On some level, you likely know stress isn’t good for you. But when you find yourself in a stressful situation – whether it’s searching for a new job, dealing with a stressful boss, or embarking on a new career path, it can feel like there’s not much you can do about stress aside from ride it out.
Unfortunately, the longer constant stress goes unchecked, the bigger the health issues you may face. Studies have linked chronic stress to impacting our immune systems, increasing our chance of cardiovascular disease and, overall, taking years off our life expectancy.
What happens to our body when we get stressed? Our stress response is something that was meant to keep us alive back when death by predatory animals was a concern for the human species. When we encounter stress, our “fight or flight” response is triggered in our brain. Adrenaline and cortisol are released, enabling us to react to the stressor. However, when the stressor is a demanding email from your boss…that reaction isn’t very helpful.
In fact, it’s the opposite – instead of helping us through the time of stress, it manifests in problematic ways within our body. Here are a few alarming health problems stress can cause – and why it happens.
Grinding your teeth
Teeth grinding, known as “bruxism” in the medical world, is a stress induced habit you may not actually notice you’re doing. Constant teeth grinding can cause headaches or even jaw pain, which may be the ailment that bothers you before you realize you’ve been grinding away. Stress and anxiety have been linked as a cause of bruxism – and if the problem persists, it can require costly dental work.
Is it really that burrito you ate for lunch that’s causing you digestive issues? Or has consistent stress started to wreak havoc on your gut health? Studies show that stress can impact your gut microbiome – which is made up of organisms that help your body digest food. If you find yourself constantly feeling stressed and have started to experience constipation, diarrhea or persistent stomach aches, stress could be to blame.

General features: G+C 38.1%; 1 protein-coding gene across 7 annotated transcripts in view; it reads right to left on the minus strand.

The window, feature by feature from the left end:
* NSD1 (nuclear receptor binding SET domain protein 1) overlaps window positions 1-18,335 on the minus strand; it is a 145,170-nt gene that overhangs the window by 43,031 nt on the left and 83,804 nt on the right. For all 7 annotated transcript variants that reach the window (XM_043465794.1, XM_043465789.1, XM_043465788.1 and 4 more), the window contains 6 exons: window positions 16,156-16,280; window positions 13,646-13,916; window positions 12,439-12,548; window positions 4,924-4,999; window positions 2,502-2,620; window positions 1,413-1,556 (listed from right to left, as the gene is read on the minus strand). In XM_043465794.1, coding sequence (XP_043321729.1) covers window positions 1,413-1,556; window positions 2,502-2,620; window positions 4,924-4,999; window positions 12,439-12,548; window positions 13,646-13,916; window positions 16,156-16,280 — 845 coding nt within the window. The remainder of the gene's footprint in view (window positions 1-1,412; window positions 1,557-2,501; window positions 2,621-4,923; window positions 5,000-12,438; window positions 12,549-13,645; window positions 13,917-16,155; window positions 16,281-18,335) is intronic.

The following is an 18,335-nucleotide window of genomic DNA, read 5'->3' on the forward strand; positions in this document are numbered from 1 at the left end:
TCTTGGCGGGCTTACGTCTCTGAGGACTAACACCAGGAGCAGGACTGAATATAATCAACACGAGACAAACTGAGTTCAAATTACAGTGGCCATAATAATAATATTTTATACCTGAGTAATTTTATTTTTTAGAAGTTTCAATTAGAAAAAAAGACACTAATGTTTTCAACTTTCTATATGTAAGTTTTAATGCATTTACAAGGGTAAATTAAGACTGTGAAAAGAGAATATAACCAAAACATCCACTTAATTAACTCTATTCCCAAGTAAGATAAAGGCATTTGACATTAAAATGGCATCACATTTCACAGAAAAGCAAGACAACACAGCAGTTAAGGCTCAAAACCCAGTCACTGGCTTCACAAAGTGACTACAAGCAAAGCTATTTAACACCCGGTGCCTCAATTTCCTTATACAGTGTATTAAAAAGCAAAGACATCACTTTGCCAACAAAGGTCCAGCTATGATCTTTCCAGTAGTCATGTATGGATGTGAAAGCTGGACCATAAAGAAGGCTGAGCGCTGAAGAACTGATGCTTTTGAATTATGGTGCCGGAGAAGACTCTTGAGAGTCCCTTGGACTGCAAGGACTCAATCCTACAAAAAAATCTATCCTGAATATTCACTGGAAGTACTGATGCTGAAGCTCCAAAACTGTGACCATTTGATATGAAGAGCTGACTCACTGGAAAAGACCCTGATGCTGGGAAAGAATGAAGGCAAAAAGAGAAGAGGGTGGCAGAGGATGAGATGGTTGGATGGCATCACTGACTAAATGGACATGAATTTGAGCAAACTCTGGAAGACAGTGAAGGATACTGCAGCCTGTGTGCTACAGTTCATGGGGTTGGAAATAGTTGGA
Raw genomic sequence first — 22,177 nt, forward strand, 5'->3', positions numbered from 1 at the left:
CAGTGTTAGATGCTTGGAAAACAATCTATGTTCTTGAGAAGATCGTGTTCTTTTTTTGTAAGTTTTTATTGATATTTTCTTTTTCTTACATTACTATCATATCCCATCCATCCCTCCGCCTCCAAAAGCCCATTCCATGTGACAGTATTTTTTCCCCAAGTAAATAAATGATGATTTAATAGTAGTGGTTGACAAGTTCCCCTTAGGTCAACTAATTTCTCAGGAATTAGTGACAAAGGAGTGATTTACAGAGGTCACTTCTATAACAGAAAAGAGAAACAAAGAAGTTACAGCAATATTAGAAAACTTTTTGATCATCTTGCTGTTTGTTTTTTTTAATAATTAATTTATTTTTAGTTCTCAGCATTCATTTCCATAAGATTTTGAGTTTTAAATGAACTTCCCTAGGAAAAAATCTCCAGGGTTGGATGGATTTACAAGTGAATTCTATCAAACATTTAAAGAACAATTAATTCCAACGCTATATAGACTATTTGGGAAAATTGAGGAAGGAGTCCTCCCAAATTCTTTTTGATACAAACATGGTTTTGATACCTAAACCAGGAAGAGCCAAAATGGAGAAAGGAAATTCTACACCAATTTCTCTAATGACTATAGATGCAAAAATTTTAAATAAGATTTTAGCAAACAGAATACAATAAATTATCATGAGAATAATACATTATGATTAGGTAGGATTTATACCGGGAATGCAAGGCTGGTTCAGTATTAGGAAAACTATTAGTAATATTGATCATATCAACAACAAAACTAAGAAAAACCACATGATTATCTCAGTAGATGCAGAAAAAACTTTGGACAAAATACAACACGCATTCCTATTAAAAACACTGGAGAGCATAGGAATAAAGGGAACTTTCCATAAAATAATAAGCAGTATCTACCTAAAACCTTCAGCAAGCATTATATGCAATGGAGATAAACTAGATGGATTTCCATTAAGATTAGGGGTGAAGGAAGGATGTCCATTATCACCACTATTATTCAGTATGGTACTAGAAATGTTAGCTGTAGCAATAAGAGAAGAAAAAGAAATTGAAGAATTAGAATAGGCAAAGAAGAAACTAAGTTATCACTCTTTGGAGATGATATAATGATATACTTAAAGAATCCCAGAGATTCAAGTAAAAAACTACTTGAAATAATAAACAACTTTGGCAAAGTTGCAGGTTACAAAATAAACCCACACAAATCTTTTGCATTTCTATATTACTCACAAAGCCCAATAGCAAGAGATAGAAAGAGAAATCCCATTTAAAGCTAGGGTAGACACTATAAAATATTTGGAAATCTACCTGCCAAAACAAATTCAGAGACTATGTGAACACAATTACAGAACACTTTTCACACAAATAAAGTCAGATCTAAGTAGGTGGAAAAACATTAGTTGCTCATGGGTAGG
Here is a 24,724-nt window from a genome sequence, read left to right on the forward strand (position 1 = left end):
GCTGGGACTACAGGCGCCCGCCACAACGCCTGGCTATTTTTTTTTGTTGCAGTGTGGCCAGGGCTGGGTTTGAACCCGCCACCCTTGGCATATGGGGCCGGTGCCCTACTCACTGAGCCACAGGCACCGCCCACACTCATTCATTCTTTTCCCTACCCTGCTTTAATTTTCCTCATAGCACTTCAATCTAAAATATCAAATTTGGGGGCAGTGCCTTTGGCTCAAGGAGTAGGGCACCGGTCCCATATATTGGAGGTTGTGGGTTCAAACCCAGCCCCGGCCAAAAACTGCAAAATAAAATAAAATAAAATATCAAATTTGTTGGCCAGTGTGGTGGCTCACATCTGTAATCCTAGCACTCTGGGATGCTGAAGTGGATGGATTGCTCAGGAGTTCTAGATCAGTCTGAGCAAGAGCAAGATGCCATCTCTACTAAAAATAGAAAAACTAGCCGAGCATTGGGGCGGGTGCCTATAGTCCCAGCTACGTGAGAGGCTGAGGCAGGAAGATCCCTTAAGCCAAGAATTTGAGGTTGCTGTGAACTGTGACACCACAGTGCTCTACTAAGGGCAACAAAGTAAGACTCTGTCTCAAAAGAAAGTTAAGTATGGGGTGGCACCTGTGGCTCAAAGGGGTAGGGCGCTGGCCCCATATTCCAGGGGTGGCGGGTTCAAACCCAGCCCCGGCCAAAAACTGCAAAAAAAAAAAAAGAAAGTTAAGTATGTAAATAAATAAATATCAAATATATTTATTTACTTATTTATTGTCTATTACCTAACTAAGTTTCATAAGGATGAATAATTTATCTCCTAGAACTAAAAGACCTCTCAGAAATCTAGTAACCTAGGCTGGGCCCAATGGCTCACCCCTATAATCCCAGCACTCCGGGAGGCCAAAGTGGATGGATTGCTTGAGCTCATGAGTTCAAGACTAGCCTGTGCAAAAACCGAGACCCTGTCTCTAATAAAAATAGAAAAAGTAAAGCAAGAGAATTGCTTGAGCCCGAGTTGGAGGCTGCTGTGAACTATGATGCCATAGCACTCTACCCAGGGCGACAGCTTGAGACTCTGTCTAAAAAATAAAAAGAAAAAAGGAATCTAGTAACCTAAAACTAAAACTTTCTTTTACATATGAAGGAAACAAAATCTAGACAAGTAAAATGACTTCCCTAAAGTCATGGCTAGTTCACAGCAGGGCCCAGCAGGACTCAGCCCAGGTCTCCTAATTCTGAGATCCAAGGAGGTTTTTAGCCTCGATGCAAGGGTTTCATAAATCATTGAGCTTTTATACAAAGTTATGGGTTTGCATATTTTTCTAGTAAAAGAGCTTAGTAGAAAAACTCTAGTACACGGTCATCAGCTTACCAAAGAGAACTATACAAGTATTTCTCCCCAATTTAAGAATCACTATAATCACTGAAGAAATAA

If you’ve never experienced a migraine in your life – but now find yourself constantly at their mercy, stress can be the culprit here, too. Studies have found a direct correlation between stress and migraines – and about 4 out of 5 migraine sufferers cite stress as the cause.
Trouble falling asleep and staying asleep can both be problems that are stress related. If you are able to quell your stressful thoughts long enough to relax and fall asleep, research has found that stress can actually keep us from achieving REM sleep – that deep state of sleep we all need in order to wake up feeling truly rested. Not being able to achieve that sleep state can exacerbate stress even more.
Have you noticed that your hair seems thinner recently? If you’ve shrugged it off to age, consider this: increased levels of cortisol (the stress hormone) have been linked to a condition called telogen effluvium, the loss of more than 150 strands of hair per day. Some good news on this condition – once the stress stops, hair has been found to grow back.
You haven’t worked out or lifted anything heavy for weeks – yet your back, neck and/or shoulders persistently ache. These are the areas where we tend to hold stress and are also affected by the shallow breathing we do while stress. Shallow breaths originate from our neck and shoulders, which is why you may be experiencing pain in these areas.
You’ve had clear skin for much of your adult life – but now you’re breaking out like a hormonal teenager. If this sounds familiar, what’s happening to your skin is a similar process to the reason why break outs are so common in our teens. The extra cortisol our body makes in response to stress can also trigger an increased production of testosterone. This causes our skin to increase oil production, causing breakouts.